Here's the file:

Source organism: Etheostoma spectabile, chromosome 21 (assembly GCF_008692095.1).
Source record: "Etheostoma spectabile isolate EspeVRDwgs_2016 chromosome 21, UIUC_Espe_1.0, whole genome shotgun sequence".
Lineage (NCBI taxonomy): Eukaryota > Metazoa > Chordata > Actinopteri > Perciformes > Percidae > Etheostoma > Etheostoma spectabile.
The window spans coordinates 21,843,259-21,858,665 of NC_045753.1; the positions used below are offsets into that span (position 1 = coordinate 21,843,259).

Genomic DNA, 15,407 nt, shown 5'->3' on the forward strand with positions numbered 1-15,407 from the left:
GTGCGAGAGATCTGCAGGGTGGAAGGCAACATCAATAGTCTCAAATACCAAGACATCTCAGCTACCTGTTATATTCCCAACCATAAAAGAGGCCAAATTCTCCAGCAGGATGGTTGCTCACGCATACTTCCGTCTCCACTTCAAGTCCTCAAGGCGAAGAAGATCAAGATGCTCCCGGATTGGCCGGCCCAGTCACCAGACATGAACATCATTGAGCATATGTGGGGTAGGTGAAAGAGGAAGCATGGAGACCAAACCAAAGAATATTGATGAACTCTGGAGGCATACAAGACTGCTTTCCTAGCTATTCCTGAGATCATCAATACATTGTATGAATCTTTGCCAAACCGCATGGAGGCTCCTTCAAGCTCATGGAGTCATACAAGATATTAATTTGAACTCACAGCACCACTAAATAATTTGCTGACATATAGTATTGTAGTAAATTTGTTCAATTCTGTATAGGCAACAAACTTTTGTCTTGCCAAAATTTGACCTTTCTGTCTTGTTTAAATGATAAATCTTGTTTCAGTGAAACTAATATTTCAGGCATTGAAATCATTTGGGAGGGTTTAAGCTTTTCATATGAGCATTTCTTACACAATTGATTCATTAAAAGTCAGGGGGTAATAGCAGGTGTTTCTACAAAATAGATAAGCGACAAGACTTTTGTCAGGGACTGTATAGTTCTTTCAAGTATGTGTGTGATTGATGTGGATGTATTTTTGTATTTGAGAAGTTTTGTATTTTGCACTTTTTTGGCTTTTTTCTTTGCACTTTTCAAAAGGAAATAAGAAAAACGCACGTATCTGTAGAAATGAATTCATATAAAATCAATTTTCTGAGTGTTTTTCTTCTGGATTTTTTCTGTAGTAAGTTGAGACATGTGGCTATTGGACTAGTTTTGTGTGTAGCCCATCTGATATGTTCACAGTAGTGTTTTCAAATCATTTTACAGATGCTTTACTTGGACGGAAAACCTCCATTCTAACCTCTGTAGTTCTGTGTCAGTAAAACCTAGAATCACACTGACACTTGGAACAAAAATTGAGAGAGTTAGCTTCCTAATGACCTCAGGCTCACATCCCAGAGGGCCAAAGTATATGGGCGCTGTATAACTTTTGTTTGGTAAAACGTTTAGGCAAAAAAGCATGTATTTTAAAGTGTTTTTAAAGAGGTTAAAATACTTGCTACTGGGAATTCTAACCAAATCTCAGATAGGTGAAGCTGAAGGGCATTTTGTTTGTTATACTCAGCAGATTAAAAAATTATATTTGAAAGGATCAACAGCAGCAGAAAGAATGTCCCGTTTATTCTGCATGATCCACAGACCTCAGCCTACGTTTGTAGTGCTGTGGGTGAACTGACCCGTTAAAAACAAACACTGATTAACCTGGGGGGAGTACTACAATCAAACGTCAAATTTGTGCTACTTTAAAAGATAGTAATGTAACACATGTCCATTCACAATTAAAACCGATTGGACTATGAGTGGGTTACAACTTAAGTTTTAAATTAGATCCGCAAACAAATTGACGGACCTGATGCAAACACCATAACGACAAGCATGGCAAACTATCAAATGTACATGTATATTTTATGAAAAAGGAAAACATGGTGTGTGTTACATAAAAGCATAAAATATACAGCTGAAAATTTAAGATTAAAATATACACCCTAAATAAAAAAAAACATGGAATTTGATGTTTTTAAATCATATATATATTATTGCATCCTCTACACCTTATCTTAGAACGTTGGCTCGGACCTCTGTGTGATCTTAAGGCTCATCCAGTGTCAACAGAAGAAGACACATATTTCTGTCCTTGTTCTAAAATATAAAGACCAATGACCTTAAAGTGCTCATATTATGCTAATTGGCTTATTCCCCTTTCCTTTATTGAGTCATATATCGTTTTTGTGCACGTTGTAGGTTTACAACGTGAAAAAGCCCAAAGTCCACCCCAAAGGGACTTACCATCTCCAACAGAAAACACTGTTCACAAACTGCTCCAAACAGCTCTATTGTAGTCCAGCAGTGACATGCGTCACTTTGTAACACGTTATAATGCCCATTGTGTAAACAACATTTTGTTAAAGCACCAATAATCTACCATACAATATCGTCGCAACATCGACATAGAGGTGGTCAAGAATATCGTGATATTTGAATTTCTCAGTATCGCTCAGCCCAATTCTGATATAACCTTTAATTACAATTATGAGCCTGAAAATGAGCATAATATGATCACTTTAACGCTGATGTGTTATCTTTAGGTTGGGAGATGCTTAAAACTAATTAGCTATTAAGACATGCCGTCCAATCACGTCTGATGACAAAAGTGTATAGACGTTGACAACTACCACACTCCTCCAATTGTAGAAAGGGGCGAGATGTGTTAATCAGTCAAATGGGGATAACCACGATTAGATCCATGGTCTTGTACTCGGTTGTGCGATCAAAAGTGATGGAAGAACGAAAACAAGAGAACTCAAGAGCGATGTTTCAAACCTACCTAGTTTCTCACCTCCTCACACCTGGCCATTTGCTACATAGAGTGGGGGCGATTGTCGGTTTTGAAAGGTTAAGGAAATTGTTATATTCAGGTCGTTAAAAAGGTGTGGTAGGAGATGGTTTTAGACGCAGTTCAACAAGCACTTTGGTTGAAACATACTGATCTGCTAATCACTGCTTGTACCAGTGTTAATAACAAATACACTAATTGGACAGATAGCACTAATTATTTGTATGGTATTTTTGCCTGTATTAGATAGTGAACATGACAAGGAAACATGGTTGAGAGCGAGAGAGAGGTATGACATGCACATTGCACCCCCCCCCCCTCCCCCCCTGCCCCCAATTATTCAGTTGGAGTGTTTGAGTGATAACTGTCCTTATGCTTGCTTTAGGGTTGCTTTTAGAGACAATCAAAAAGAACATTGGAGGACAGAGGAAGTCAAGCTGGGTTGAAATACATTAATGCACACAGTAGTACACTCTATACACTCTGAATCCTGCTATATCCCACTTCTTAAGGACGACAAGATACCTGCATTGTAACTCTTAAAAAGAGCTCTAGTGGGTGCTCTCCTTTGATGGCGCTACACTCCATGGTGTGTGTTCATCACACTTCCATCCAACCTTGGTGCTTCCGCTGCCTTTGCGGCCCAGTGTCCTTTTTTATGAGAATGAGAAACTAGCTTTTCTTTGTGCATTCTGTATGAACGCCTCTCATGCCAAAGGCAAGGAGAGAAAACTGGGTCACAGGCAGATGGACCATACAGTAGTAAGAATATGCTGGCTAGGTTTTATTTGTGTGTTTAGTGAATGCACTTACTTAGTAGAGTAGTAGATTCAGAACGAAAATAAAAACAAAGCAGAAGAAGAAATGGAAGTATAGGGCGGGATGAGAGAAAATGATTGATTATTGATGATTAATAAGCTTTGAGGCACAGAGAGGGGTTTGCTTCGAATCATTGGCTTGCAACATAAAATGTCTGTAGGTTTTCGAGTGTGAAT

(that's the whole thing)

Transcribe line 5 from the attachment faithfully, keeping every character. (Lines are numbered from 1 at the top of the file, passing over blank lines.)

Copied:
Genomic DNA, 15,407 nt, shown 5'->3' on the forward strand with positions numbered 1-15,407 from the left: